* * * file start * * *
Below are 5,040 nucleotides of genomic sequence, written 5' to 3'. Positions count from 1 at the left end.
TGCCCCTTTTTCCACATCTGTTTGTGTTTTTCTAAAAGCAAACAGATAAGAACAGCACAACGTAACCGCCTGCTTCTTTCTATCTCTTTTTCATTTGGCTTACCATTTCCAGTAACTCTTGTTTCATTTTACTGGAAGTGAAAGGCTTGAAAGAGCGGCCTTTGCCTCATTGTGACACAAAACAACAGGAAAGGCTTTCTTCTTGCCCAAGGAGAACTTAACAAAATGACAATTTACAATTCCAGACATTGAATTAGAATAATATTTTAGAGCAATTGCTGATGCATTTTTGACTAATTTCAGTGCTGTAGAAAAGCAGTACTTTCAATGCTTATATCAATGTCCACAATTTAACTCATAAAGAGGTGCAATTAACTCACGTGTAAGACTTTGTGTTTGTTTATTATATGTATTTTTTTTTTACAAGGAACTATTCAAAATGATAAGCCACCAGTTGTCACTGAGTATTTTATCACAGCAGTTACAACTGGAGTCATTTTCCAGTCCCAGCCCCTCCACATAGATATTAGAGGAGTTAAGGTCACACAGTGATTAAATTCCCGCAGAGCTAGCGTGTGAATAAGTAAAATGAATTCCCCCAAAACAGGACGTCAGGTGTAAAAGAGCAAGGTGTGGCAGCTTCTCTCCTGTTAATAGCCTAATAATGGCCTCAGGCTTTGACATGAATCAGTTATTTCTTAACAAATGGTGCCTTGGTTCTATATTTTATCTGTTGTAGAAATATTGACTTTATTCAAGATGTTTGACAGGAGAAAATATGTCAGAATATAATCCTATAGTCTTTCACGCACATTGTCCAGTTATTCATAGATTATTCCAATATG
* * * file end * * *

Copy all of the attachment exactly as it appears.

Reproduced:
Below are 5,040 nucleotides of genomic sequence, written 5' to 3'. Positions count from 1 at the left end.
TGCCCCTTTTTCCACATCTGTTTGTGTTTTTCTAAAAGCAAACAGATAAGAACAGCACAACGTAACCGCCTGCTTCTTTCTATCTCTTTTTCATTTGGCTTACCATTTCCAGTAACTCTTGTTTCATTTTACTGGAAGTGAAAGGCTTGAAAGAGCGGCCTTTGCCTCATTGTGACACAAAACAACAGGAAAGGCTTTCTTCTTGCCCAAGGAGAACTTAACAAAATGACAATTTACAATTCCAGACATTGAATTAGAATAATATTTTAGAGCAATTGCTGATGCATTTTTGACTAATTTCAGTGCTGTAGAAAAGCAGTACTTTCAATGCTTATATCAATGTCCACAATTTAACTCATAAAGAGGTGCAATTAACTCACGTGTAAGACTTTGTGTTTGTTTATTATATGTATTTTTTTTTTACAAGGAACTATTCAAAATGATAAGCCACCAGTTGTCACTGAGTATTTTATCACAGCAGTTACAACTGGAGTCATTTTCCAGTCCCAGCCCCTCCACATAGATATTAGAGGAGTTAAGGTCACACAGTGATTAAATTCCCGCAGAGCTAGCGTGTGAATAAGTAAAATGAATTCCCCCAAAACAGGACGTCAGGTGTAAAAGAGCAAGGTGTGGCAGCTTCTCTCCTGTTAATAGCCTAATAATGGCCTCAGGCTTTGACATGAATCAGTTATTTCTTAACAAATGGTGCCTTGGTTCTATATTTTATCTGTTGTAGAAATATTGACTTTATTCAAGATGTTTGACAGGAGAAAATATGTCAGAATATAATCCTATAGTCTTTCACGCACATTGTCCAGTTATTCATAGATTATTCCAATATG